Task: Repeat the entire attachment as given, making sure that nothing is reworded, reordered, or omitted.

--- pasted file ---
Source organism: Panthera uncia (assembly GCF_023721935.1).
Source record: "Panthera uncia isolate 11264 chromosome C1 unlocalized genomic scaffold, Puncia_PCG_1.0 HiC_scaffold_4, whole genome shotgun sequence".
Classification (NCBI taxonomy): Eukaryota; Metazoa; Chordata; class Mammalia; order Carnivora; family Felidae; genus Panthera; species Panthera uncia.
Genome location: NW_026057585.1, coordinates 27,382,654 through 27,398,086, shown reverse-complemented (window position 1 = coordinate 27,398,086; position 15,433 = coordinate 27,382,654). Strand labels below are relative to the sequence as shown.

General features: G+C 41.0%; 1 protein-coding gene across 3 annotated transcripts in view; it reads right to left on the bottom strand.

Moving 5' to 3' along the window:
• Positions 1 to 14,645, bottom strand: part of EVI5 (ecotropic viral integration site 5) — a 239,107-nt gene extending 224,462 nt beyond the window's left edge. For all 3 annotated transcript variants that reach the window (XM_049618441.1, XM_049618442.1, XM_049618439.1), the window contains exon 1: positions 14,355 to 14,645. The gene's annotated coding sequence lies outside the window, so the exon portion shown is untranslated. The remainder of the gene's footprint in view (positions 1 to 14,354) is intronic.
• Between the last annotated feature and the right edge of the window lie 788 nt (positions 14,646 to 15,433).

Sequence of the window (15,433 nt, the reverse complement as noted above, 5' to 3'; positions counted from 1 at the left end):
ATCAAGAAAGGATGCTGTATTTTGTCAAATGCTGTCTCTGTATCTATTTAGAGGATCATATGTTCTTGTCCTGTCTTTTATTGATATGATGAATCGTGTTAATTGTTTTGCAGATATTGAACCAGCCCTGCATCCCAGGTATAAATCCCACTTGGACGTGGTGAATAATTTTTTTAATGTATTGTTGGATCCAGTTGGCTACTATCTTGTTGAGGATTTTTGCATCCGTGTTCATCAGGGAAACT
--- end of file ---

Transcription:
Source organism: Panthera uncia (assembly GCF_023721935.1).
Source record: "Panthera uncia isolate 11264 chromosome C1 unlocalized genomic scaffold, Puncia_PCG_1.0 HiC_scaffold_4, whole genome shotgun sequence".
Classification (NCBI taxonomy): Eukaryota; Metazoa; Chordata; class Mammalia; order Carnivora; family Felidae; genus Panthera; species Panthera uncia.
Genome location: NW_026057585.1, coordinates 27,382,654 through 27,398,086, shown reverse-complemented (window position 1 = coordinate 27,398,086; position 15,433 = coordinate 27,382,654). Strand labels below are relative to the sequence as shown.

General features: G+C 41.0%; 1 protein-coding gene across 3 annotated transcripts in view; it reads right to left on the bottom strand.

Moving 5' to 3' along the window:
• Positions 1 to 14,645, bottom strand: part of EVI5 (ecotropic viral integration site 5) — a 239,107-nt gene extending 224,462 nt beyond the window's left edge. For all 3 annotated transcript variants that reach the window (XM_049618441.1, XM_049618442.1, XM_049618439.1), the window contains exon 1: positions 14,355 to 14,645. The gene's annotated coding sequence lies outside the window, so the exon portion shown is untranslated. The remainder of the gene's footprint in view (positions 1 to 14,354) is intronic.
• Between the last annotated feature and the right edge of the window lie 788 nt (positions 14,646 to 15,433).

Sequence of the window (15,433 nt, the reverse complement as noted above, 5' to 3'; positions counted from 1 at the left end):
ATCAAGAAAGGATGCTGTATTTTGTCAAATGCTGTCTCTGTATCTATTTAGAGGATCATATGTTCTTGTCCTGTCTTTTATTGATATGATGAATCGTGTTAATTGTTTTGCAGATATTGAACCAGCCCTGCATCCCAGGTATAAATCCCACTTGGACGTGGTGAATAATTTTTTTAATGTATTGTTGGATCCAGTTGGCTACTATCTTGTTGAGGATTTTTGCATCCGTGTTCATCAGGGAAACT